Karl shares his story as a former gang member

Witnessing violent killings and gunshots, as a gang member, at a tender age of 12 is enough to scar one’s entire life. This story travels from the bustling streets of London to share the horrors of what Karl Loggo had to go through.

At an age at which young boys play ball and engage in hobbies, Karl Loggo would play with guns. Having witnessed his first gunshot at 12, he was an active member of a gang by the age of 16. As Loggo recalls, by the age of 16, he had “cut on the face, stabbed in the chest”.  And had witnessed one of his best friends killed days before their GCSE exams.

Gang culture or gangsterism, as they call it, has penetrated deep within the society. Karl would sometimes find himself questioning the path he’d taken, while all that his parents had charted out for him, lay waste.

Surrounded by nothing but bloodshed and bruised bodies, Karl Loggo found a sliver of goodness when he met Pastor Mimi Asher. Her son was Loggo’s close friend and a member of the same gang. She worried about her son and wanted him to abandon any connection with the gang. So, she started an informal form of community therapy for all the boys who were a part of the gang along with her son.

She started the informal community rehabilitation program at her home, which was also the place where Karl was shot just outside the door and the bullet passed through. However, this did not hinder Pastor Mimi from achieving what she had planned to. With counseling and religious intervention, Karl once again was tracing his life back on the right track. He understood the philosophy of life and denounced his darker life which revolved around the gang and their members.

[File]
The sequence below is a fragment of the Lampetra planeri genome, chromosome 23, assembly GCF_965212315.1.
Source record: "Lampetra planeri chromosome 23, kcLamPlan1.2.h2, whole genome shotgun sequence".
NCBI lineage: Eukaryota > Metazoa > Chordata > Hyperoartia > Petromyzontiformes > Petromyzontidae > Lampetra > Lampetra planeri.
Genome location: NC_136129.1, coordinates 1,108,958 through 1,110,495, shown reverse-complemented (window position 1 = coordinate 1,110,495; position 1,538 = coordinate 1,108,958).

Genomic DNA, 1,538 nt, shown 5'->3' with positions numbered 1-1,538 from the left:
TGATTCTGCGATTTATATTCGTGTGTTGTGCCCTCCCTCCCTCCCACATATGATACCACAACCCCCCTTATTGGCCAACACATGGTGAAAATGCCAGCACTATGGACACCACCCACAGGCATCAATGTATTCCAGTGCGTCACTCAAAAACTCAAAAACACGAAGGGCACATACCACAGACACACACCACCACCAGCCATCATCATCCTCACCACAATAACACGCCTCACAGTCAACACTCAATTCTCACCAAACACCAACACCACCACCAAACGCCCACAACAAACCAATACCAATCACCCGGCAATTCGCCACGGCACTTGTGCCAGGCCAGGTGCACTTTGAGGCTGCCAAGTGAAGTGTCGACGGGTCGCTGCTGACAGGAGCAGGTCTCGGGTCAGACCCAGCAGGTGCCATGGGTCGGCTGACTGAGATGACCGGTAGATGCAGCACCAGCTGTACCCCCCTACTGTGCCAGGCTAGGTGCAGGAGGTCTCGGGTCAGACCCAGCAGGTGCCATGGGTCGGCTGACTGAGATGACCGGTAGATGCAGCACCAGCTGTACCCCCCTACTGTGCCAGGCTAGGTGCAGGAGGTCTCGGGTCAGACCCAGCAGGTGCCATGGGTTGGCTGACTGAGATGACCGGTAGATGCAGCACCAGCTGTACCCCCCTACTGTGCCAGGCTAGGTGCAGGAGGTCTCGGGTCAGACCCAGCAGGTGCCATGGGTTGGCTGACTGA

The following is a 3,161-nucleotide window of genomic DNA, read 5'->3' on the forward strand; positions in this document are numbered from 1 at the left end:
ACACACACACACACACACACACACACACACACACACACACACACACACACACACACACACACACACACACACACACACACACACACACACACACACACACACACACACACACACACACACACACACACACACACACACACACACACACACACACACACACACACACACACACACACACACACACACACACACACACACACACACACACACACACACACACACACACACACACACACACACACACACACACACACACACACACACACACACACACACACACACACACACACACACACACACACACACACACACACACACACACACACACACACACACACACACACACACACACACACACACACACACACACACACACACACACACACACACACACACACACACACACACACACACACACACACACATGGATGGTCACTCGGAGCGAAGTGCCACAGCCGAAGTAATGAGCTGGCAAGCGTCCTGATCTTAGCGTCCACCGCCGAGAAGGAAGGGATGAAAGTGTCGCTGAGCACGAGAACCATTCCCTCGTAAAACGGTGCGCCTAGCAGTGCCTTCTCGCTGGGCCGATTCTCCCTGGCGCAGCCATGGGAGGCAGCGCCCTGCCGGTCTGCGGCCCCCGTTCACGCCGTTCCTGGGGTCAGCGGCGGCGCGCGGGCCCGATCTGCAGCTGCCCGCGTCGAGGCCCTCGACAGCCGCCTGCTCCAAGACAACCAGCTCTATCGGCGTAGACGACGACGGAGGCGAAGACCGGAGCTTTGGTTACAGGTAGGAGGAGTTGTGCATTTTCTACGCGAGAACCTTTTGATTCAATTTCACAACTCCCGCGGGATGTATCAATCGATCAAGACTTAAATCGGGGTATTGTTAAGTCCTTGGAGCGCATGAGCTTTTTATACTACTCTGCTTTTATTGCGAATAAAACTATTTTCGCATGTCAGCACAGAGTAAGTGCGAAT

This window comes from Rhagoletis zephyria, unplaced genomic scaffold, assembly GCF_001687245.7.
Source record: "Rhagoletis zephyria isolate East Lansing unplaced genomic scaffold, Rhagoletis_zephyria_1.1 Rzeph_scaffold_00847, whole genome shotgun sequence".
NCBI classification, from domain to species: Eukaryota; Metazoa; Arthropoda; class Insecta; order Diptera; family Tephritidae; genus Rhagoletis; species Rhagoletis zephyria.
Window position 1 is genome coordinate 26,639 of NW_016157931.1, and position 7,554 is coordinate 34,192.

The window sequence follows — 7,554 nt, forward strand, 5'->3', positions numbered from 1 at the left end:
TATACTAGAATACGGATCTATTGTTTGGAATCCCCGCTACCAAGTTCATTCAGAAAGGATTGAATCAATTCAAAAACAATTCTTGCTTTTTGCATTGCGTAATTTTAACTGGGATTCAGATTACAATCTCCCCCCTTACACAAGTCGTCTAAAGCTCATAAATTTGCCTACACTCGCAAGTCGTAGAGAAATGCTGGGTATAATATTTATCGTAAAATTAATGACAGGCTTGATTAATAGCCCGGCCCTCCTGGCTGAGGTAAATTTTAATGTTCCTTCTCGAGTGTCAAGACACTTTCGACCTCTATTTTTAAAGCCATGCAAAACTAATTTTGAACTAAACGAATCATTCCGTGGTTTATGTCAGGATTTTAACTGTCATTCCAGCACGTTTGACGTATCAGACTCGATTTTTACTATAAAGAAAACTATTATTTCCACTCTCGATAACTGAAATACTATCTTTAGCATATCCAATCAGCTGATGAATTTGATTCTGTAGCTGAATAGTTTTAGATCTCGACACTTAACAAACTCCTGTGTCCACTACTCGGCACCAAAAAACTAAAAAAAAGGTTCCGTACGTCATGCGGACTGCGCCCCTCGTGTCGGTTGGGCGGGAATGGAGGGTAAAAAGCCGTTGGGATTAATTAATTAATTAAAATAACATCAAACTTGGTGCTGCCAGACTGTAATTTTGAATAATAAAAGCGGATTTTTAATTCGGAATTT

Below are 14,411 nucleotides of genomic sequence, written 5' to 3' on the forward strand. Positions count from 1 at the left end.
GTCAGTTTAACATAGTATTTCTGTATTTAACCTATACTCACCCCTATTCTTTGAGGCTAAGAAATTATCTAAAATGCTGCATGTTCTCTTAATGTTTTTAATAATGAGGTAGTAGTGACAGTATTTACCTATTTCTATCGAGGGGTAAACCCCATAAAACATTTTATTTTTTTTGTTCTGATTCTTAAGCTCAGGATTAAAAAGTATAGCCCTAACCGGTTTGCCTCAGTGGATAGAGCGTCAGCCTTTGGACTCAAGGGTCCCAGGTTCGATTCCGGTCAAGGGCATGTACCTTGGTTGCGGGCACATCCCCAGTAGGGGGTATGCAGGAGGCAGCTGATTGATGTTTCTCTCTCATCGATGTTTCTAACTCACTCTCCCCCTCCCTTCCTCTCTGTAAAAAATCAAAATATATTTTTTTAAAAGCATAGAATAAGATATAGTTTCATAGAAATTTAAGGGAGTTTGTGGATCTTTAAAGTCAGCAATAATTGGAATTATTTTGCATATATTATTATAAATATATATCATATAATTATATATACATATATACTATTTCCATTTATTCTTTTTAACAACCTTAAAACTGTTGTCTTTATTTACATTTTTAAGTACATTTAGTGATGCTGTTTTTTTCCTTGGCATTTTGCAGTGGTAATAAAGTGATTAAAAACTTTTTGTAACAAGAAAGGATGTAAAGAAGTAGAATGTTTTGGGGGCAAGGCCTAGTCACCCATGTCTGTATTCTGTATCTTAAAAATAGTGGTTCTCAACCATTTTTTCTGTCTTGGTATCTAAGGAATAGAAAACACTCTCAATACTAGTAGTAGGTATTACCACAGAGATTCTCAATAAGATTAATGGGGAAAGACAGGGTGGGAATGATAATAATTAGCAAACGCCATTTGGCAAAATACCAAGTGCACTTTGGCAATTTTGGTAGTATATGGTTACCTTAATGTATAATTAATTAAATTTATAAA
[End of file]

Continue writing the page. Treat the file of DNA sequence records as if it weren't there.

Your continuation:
With continuous therapy, things were getting better. A decade later, Karl started volunteering with ‘Youth in Action’. He donned the avatar of Pastor Mimi and extended the kind of guidance he was once receiving himself.

A large number of young adults are still catching up on the marshy chaos of gang culture. They may have realized that they need to get out of it, but its clutches are so strong that they can’t do it alone. Karl believes that if more charitable organizations such as ‘Youth in Action’ start addressing this rising issue, it will be a great help to the youth.

Gang culture begins with playful threats which soon turn more serious or even fatal. It is then when you try to get away, that you feel you’re all caught up in a vicious circle. Fear begins to conquer your self-belief and one begins to feel alone and lovely. Loggo believes that someone should address the feeling of loneliness.

“People need to know that they are not alone and that there is help available for them,” asserts Loggo. He is the living example that darkness makes way for a brighter life. No matter how much distress you are right now, there is love coming your way.


Kavya Mukhija is a student of Psychology, a writer, a calligraphy artist, and a creative content creator. She loves traveling and exploring new places. Always dressed with a smile, she considers spreading happiness a good deed. Last and the least, she is a woman with a disability. And She believes that more than the disability, it is the negative perception towards ‘disability’ which is disabling.

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